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When Biological Sex and Gender Identity Don't Align in Children

By — Pearson Allyn Bacon Prentice Hall
Updated on Jul 20, 2010

The extent to which the alignment between biological sex and gender identity is reinforced in psychological theory and counseling practices is dramatically illustrated in the treatment strategies employed by medicine and psychiatry with children.

We explore the ways in which the psychiatric and medical professions have treated children who either defy our assumptions about the relationship between biological sex and gender identity or have gender dysphoria (defined as psychological discomfort with one’s biological sex), often diagnosed as gender identity disorder (GID). Beginning in the 1960s, researchers explored gender variance in children, mostly boys. The leading researchers in this area—Richard Green, John Money, Robert Stoller, and Bernard Zuger—argued that gender-variant children were at greater risk of becoming homosexuals, transvestites, or transsexuals (Bryant, 1996).

A treatment approach used in GID cases to help children accept their biological sex and associated gender identity is termed rehabilitative treatment (Hill, Rozanski, Carfagnini, & Willoughby, 2005; Raj, 2002). George Rekers, Susan Coates, and Kenneth Zucker are considered leading proponents of rehabilitative treatment of GID. Supporters of this reparative therapy argue that ultimately it helps defend against the negative effects of the social ostracism that gender-nonconforming children typically experience. Reparative treatment incorporates behavioral techniques (e.g., Rekers, 1995; Zucker & Bradley, 1995). One behavioral strategy known as play reconditioning (Rekers & Lovass, 1974) requires children to wear wrist counters when playing with same-sex-typed toys. While playing, they earn points they can exchange for rewards or privileges. “Bug-in-ear” devices are also used to communicate and guide the play of children diagnosed with GID. In this “treatment,” professionals who are observing communicate via a transmission device in the child’s ear: e.g., “No, Charlie, put down that doll. Pick up the truck.” Rekers describes the use of these techniques in Handbook of Child and Adolescent Sexual Problems (1995), which was used in the 1990s to assist pediatricians with the diagnosis and treatment of gender identity disorder in children (Burke, 1996).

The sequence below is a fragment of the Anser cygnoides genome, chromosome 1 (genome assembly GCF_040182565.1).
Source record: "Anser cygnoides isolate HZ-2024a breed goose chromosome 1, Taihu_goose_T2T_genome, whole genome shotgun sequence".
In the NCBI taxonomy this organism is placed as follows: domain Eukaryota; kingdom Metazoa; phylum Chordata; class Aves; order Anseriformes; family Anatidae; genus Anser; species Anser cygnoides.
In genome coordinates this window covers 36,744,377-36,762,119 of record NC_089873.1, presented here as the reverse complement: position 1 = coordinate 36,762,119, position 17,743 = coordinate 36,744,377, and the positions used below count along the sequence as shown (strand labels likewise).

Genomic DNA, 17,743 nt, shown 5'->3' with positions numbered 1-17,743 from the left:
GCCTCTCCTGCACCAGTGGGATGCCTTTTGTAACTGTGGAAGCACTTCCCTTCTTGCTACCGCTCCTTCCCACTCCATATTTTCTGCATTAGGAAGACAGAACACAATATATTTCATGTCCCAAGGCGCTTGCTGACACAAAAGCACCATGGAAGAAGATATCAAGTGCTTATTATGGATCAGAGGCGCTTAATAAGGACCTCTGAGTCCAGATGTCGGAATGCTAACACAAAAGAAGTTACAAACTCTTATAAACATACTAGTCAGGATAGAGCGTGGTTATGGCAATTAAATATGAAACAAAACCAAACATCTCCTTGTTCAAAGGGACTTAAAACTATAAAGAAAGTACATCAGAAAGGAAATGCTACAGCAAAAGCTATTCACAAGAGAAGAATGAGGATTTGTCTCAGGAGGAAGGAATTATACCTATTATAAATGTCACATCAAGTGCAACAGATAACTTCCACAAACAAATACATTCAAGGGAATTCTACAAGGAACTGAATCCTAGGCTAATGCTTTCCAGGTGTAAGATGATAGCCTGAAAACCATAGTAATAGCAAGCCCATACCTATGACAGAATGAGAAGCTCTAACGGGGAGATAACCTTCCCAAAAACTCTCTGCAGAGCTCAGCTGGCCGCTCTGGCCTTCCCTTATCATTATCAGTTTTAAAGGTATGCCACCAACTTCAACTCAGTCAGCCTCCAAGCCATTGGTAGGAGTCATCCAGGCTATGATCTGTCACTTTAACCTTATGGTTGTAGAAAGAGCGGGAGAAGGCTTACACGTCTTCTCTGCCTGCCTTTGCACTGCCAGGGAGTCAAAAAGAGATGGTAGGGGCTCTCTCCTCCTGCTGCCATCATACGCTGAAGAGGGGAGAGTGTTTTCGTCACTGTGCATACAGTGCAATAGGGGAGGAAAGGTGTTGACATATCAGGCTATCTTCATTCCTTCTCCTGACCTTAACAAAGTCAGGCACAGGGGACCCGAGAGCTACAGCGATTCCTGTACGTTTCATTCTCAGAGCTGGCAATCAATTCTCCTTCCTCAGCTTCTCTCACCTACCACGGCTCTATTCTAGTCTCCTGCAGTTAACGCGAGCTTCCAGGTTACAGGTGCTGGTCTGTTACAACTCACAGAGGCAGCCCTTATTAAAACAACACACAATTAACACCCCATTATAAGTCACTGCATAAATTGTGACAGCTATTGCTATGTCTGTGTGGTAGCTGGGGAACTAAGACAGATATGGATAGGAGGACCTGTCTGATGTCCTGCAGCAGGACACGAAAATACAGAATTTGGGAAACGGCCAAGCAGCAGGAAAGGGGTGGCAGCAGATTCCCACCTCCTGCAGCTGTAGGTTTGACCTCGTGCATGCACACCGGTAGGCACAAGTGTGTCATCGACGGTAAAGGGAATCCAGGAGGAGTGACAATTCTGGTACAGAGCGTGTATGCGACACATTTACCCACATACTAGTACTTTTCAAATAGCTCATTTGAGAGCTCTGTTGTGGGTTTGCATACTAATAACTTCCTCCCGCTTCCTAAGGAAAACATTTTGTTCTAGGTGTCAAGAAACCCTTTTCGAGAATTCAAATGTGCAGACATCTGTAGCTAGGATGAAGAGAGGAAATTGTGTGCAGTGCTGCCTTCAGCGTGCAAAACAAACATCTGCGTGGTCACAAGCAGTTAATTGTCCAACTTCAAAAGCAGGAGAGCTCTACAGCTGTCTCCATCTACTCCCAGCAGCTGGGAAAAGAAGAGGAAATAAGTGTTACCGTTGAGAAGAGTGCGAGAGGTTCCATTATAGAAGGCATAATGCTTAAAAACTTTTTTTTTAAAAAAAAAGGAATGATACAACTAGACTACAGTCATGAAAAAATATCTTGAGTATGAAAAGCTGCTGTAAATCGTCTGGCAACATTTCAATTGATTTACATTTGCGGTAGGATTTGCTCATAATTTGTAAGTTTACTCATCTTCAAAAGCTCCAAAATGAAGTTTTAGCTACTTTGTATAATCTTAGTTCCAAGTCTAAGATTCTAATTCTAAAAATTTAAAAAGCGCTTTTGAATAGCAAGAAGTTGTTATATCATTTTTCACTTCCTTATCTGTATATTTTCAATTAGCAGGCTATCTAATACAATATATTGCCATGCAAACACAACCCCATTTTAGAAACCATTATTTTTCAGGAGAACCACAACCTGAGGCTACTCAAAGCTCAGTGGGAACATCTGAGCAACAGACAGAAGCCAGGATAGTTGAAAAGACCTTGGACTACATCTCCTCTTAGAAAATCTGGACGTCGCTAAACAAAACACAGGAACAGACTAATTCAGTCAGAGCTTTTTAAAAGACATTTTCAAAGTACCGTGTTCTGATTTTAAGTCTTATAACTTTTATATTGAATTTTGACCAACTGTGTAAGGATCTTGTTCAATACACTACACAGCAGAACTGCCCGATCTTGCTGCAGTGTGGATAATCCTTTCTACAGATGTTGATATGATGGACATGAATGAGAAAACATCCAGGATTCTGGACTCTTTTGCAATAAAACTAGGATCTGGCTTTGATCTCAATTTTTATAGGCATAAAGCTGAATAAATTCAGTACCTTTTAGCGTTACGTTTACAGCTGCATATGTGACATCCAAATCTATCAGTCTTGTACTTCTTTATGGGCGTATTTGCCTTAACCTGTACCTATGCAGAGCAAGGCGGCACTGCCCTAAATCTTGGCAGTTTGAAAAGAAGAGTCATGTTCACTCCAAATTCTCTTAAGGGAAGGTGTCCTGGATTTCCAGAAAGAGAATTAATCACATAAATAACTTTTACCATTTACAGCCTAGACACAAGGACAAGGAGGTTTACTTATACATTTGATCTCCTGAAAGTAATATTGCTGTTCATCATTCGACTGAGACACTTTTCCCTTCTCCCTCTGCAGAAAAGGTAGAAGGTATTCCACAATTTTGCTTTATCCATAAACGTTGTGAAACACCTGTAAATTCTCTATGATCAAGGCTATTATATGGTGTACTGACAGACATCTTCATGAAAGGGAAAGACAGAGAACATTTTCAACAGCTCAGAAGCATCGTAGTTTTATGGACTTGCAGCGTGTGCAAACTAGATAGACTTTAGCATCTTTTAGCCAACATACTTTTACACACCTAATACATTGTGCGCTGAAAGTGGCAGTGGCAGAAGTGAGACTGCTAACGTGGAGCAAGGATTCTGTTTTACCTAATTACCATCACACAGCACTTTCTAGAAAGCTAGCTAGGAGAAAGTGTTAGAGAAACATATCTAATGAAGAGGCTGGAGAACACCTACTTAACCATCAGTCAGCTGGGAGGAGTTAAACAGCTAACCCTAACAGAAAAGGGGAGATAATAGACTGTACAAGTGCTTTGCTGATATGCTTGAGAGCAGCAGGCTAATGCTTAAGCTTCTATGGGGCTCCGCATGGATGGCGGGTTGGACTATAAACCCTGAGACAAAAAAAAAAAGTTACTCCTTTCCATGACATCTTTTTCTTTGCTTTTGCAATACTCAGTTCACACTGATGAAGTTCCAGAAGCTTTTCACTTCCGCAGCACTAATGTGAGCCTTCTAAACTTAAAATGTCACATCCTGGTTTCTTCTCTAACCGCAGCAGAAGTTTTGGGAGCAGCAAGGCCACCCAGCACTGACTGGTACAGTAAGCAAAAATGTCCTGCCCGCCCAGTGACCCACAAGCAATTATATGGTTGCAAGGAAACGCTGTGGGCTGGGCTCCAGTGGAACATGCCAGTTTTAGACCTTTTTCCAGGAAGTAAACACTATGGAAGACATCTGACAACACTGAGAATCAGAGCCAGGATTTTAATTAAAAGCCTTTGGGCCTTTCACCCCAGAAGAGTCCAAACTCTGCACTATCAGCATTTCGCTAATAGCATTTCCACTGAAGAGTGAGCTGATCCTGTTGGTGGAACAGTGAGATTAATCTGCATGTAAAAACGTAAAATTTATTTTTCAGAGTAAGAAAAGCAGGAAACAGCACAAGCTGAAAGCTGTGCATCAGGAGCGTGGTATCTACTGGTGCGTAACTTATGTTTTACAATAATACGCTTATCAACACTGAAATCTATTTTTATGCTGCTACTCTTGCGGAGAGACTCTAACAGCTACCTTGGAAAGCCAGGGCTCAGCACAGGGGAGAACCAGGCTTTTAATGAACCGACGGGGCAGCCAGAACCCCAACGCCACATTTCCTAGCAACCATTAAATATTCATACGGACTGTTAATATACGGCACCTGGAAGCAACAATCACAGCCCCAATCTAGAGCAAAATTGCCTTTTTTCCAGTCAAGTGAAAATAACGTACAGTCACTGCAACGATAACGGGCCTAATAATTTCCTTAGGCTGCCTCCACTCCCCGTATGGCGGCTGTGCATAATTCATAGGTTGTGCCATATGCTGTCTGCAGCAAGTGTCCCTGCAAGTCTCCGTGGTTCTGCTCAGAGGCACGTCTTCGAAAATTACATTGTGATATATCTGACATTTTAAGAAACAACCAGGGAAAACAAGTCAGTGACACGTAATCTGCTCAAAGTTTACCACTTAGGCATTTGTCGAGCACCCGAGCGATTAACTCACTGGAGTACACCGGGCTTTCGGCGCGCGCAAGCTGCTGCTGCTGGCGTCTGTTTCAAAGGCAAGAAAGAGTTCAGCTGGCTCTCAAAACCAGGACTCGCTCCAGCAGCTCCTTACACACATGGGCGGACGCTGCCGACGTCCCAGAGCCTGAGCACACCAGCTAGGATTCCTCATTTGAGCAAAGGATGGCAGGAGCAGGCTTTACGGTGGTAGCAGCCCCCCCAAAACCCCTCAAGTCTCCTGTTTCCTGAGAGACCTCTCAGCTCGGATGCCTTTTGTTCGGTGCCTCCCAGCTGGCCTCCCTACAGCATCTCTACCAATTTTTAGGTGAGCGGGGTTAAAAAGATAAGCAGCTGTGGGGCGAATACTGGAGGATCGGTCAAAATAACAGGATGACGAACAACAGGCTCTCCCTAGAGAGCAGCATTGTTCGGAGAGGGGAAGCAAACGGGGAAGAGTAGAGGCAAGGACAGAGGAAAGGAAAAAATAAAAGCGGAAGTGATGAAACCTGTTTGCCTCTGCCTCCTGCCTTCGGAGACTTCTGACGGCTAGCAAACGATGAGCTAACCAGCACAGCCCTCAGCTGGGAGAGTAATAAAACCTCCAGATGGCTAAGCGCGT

The diagnosis of GID and the subsequent rehabilitative treatment approaches are certainly not without critics. Interestingly, Burke’s fascinating text Gender Shock (1996) provides an alternative perspective on the work of Rekers and those who practice aversive approaches to treatment. In her follow-up of Rekers’s treatment of “Kraig,” the subject of his 1974 article, Burke noted that several years after his treatment, Kraig attempted suicide by ingesting pills. He reportedly attributed his depression and suicidal attempt to the shame and embarrassment he felt over the childhood diagnosis and treatment he received.

In the excerpt below, Scholinski describes her rehabilitative-style treatment during her hospitalization in a psychiatric facility in the early 1980s. Scholinski’s autobiography, The Last Time I Wore a Dress (1997), chronicles her treatment regimen over a three-year period, including wearing make-up and swinging her hips. Scholinski’s words echo those of other gender minority clients who are angered and disillusioned as a result of their treatment in the mental health system.

[Dr. Browning] rolled his pen between his fingers for a moment. He said the other diagnosis was something called Gender Identity Disorder which he said I’d had since Grade 3, according to my records. He said what this means is you are not an appropriate female, you don’t act the way a female is supposed to act. I looked at him. I didn’t mind being called a delinquent, a truant, a hard kidwho smoked and drank and ran around with a knife in her sock. But Ididn’t want to be called something I wasn’t. Gender screw-up or whatever wasn’t cool. My foot started to jiggle, I couldn’t stop it. He was calling me a freak, not normal. He was like the boys in Little League calling out tomboy, tomboy, and Michelle who pinned me down for the red lipstick treatment. He was like the boys who yelled, “let me see your titties” when I rode shirtless on my bike in the wind. (Scholinski, 1997, pp. 15–16)

Critics of reparative treatment approaches argue that there is little research to support the idea that such therapy is effective. Further, they claim that such approaches “disrespect the youth’s subjective sense of gender” and cast parents and therapists into therole of “gender police” (Hill et al., 2005, p. 26). Protection against peer ostracism is typically used as a rationale in support of reparative treatment. However, Lev (2005) points out that in most instances in which children are bullied on the basis of race, ethnicity, and physical disabilities, any interventions are directed at the system level and “not on changing children to better fit in to oppressive circumstances” (p. 49).

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